The assassination of a second high-profile critic of Pakistan’s blasphemy law Wednesday snuffed out any hope that the government will amend the decree that prescribes the death penalty for those insulting Islam.
Shahbaz Bhatti, minister for minorities affairs and the only Christian in the Cabinet, was gunned down in the back seat of his car while leaving his mother’s home in a residential neighborhood in Islamabad on Wednesday.
The Pakistani Taliban claimed responsibility for the attack.
Mr. Bhatti, a Roman Catholic who faced numerous threats to his life for his stand against Pakistan’s blasphemy law, was not accompanied by his own bodyguards, whom he rarely took on visits to his mother’s home.
A witness who saw his bullet-riddled car described it to The Washington Times as an “ordinary black Toyota Corolla, without bulletproofing.”
Mr. Bhatti’s assassins left leaflets at the scene of the crime, proclaiming they killed him because he committed blasphemy.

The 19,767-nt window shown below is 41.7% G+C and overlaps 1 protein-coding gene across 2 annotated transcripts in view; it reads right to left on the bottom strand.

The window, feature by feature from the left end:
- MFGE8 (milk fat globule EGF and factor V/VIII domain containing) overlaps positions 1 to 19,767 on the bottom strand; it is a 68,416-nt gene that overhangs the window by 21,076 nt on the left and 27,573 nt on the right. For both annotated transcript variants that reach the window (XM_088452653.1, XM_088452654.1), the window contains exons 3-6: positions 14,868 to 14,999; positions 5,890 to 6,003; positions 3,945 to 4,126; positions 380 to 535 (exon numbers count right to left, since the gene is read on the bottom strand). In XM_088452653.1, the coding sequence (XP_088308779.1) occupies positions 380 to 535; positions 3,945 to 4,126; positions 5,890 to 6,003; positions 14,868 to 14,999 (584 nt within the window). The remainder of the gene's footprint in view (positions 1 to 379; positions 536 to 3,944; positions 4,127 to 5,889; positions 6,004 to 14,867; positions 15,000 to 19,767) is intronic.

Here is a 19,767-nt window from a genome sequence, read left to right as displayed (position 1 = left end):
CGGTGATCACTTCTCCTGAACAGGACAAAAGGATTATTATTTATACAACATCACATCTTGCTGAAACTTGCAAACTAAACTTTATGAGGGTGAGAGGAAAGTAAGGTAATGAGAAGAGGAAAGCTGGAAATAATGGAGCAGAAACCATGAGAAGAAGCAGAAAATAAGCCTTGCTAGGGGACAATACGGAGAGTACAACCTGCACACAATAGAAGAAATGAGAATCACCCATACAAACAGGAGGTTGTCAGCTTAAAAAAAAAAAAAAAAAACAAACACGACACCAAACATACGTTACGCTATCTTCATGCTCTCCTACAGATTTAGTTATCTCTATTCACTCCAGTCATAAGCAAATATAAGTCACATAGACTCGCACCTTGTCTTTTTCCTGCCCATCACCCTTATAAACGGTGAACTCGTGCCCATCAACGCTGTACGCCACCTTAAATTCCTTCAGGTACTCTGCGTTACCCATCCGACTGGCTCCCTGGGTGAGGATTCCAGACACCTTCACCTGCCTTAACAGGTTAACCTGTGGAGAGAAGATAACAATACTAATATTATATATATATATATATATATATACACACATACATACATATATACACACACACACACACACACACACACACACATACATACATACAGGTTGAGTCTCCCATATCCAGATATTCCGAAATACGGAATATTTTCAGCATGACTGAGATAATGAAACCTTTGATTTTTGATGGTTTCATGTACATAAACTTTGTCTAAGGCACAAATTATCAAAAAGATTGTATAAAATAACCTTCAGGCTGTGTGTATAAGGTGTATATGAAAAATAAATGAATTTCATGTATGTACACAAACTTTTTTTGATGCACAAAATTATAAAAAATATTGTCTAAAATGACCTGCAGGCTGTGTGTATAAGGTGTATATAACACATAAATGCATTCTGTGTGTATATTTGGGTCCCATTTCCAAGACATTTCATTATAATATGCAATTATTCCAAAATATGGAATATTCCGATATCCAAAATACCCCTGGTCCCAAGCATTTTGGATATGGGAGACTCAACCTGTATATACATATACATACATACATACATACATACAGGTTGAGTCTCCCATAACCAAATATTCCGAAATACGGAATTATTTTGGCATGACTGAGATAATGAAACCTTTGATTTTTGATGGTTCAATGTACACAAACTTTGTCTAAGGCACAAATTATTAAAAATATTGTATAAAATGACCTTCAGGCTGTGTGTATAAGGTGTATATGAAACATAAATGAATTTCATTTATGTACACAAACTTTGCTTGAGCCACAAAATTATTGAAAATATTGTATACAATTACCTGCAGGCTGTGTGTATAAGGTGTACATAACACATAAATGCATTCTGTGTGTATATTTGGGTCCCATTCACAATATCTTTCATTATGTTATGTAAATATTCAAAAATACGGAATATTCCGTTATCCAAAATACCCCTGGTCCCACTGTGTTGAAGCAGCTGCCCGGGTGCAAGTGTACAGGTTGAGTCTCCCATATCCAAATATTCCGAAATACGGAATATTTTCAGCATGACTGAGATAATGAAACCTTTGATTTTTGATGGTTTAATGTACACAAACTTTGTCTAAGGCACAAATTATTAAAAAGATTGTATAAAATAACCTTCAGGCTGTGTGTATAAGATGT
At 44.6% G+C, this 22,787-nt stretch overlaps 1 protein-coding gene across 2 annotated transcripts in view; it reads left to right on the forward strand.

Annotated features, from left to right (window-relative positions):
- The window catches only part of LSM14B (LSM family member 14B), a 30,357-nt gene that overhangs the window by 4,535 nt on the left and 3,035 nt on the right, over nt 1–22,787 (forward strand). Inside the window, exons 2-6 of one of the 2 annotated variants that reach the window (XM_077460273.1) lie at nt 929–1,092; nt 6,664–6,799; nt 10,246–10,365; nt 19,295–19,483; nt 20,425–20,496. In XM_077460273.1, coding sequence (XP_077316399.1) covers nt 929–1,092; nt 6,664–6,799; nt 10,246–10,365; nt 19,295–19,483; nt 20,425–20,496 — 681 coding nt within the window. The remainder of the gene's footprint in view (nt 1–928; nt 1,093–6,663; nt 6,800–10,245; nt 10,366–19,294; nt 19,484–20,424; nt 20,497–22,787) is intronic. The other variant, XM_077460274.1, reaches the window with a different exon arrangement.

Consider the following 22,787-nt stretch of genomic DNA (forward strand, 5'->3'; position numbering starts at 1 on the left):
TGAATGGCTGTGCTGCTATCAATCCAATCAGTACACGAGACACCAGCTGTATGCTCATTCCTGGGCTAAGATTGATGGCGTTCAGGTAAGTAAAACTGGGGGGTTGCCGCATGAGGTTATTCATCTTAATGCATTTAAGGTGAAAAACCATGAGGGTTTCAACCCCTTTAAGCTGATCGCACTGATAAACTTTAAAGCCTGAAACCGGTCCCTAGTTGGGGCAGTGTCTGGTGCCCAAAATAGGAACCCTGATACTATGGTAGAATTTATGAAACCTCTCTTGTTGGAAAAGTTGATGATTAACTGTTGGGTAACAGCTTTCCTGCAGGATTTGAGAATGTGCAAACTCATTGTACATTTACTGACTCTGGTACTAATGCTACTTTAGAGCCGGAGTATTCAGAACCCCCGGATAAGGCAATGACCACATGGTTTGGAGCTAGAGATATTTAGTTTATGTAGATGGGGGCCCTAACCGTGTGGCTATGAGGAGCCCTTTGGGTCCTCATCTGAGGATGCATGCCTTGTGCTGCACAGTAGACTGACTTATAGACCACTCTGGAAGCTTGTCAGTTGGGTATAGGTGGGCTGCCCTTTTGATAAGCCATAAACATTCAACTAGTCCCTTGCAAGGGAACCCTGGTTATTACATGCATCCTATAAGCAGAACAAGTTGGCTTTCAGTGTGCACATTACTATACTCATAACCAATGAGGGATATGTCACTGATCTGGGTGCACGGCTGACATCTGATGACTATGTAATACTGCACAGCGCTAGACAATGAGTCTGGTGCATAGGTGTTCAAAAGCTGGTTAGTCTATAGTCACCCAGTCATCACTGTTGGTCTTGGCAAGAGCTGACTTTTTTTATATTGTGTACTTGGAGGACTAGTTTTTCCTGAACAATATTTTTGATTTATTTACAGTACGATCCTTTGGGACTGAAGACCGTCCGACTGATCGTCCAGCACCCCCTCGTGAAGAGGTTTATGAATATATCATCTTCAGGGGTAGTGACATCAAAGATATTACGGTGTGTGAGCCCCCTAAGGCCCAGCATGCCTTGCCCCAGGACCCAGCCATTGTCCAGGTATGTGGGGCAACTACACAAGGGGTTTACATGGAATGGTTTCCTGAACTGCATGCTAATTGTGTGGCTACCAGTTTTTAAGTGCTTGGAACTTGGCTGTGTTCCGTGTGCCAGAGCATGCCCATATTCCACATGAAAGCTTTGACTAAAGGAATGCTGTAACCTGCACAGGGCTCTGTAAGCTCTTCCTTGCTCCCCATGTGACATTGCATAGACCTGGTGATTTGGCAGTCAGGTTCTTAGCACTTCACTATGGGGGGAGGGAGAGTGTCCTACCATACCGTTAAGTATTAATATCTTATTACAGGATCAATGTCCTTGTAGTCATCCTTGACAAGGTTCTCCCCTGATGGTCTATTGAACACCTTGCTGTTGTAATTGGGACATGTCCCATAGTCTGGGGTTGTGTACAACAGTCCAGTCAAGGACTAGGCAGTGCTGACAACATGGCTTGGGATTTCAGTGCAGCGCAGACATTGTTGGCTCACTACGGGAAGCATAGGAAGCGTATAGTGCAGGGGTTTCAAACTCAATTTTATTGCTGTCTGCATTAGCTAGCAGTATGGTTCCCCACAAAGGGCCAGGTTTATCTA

“With high-level champions of reform being gunned down for their stance, there will be no chance of reform,” said Nina Shea, commissioner on the U.S. Commission on International Religious Freedom (USCIRF) in Washington.
Ms. Shea warned that extremists are gaining the upper hand.
“They are winning the battle for the soul of Pakistan,” she said.
“[He was] clear-eyed about the risks of speaking out, and, despite innumerable death threats, he insisted he had a duty to his fellow Pakistanis to defend equal rights and tolerance from those who preach division, hate and violence.”View Entire Story
© Copyright 2013 The Washington Times, LLC. Click here for reprint permission.
Ashish Kumar Sen is a reporter covering foreign policy and international developments for The Washington Times.
Prior to joining The Times, Mr. Sen worked for publications in Asia and the Middle East. His work has appeared in a number of publications and online news sites including the British Broadcasting Corp., Asia Times Online and Outlook magazine.
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